Women form less than 25% of most Indian companies' board, says study

The Securities and Exchange Board of India (SEBI) mandates that the largest 1,000 publicly listed firms report their ESG practices, as per BRR guidelines
Around 90 per cent of Indian companies’ boards and executives are less than 25 per cent female. The findings are part of a study by Refinitiv that tries to gauge the level of transparency in public disclosure of environmental, social and governance (ESG) strategies, and performance data across 110 Indian companies vis-a-vis markets, such as South Africa, Brazil, China, and Hong Kong.

Only around 5 per cent of Indian companies have a policy on ESG-related executive compensation, which is much lower than the overall universe of the above-mentioned markets (23 per cent). Less than 20 per cent of Indian companies offer compensation improvement tools for executives, observed the study.

Forty-six per cent of Indian companies publish sustainability reports in accordance with the Global Reporting Initiative (GRI) standards, according to the study. GRI is an independent international organisation whose sustainability standards are globally accepted for ESG reporting. The average transparency rating for Indian companies is 34 per cent, higher than the average transparency rating of 25 per cent across the companies universe. Around 75 per cent of Indian companies publish BRR (Business Responsibility Reporting), either separately or by integrating it into their sustainability or annual reports. Around 82 per cent of Indian companies publish CSR/sustainability reports (as against only 50 per cent of companies in the overall universe), of which 46 per cent follow GRI guidelines.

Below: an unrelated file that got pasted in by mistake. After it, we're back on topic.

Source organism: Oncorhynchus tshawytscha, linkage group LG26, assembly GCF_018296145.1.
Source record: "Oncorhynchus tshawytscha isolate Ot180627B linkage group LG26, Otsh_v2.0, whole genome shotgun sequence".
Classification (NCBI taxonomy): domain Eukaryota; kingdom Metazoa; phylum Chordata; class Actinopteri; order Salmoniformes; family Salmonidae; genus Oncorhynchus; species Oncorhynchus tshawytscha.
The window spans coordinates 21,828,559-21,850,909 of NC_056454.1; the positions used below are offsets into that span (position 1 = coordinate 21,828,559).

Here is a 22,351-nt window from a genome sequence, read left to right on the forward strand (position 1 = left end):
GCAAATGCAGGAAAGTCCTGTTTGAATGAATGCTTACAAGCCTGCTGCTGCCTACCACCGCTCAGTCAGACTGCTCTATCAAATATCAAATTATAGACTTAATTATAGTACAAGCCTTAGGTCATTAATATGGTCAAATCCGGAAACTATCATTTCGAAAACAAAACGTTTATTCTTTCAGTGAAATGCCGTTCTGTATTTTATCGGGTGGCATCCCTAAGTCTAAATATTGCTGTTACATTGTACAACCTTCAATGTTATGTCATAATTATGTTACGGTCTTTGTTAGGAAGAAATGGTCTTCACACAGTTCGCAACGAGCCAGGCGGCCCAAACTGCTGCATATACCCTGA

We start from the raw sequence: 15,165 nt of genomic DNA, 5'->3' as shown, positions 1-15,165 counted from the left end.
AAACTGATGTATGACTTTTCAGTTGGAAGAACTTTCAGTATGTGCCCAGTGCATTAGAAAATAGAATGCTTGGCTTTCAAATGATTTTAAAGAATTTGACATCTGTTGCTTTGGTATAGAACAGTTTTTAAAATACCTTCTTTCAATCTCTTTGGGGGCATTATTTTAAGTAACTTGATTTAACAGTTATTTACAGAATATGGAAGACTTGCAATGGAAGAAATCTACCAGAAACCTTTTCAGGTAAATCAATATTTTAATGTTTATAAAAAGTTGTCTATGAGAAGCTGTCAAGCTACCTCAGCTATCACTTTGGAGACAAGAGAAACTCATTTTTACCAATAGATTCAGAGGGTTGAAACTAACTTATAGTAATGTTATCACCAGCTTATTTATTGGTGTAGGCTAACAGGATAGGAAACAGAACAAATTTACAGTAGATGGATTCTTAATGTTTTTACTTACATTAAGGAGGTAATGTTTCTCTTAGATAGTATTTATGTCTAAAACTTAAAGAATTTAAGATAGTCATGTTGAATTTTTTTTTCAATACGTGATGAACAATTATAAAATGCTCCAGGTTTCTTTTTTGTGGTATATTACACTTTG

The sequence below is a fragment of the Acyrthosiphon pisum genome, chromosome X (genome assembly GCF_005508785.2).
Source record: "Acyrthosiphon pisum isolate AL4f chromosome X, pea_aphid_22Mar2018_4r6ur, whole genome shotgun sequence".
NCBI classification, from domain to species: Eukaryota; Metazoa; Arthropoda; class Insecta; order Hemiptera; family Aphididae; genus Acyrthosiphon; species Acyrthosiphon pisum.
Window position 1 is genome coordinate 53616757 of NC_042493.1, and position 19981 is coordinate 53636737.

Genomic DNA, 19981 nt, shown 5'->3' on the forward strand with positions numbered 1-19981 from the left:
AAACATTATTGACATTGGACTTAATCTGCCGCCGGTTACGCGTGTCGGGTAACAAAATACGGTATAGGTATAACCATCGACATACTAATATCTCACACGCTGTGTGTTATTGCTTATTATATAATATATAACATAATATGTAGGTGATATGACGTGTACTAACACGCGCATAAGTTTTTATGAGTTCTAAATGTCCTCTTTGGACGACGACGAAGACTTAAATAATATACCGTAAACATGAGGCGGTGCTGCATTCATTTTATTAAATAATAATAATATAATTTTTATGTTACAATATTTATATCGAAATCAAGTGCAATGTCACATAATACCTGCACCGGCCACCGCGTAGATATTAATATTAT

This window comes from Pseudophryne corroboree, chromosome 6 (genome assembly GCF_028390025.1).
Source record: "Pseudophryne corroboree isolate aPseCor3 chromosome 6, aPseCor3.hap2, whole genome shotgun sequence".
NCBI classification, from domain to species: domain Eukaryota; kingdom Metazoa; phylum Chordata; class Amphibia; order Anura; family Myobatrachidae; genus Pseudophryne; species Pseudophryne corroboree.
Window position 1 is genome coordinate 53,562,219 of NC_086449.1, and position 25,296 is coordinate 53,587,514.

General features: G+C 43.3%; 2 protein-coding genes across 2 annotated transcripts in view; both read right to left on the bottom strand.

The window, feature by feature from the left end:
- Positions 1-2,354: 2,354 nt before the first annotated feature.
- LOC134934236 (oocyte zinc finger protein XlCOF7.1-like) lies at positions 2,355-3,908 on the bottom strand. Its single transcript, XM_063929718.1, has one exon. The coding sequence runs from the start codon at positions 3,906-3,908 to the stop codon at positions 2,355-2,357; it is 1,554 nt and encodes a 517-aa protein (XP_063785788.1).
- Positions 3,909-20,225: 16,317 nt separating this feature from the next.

The Securities and Exchange Board of India (SEBI) mandates that the largest 1,000 publicly listed firms report their ESG practices, as per BRR guidelines. Reviewing transparency of these companies’ ESG reporting, Sebi makes recommendations on additional metrics to be included, which will further enable companies to strengthen their processes and performance on themes, such as emissions and employee health and safety, to attract the growing number of sustainable investors globally.

“Sebi should mandate that companies seek external verification of disclosures made in their sustainability reports to increase trust and confidence in their relationships with various stakeholders. BRR requirements should be more comprehensive, covering a greater range of emissions, health and safety performance and waste generated during operations,” the study observed.


Business Standard is now on Telegram.
For insightful reports and views on business, markets, politics and other issues, subscribe to our official Telegram channel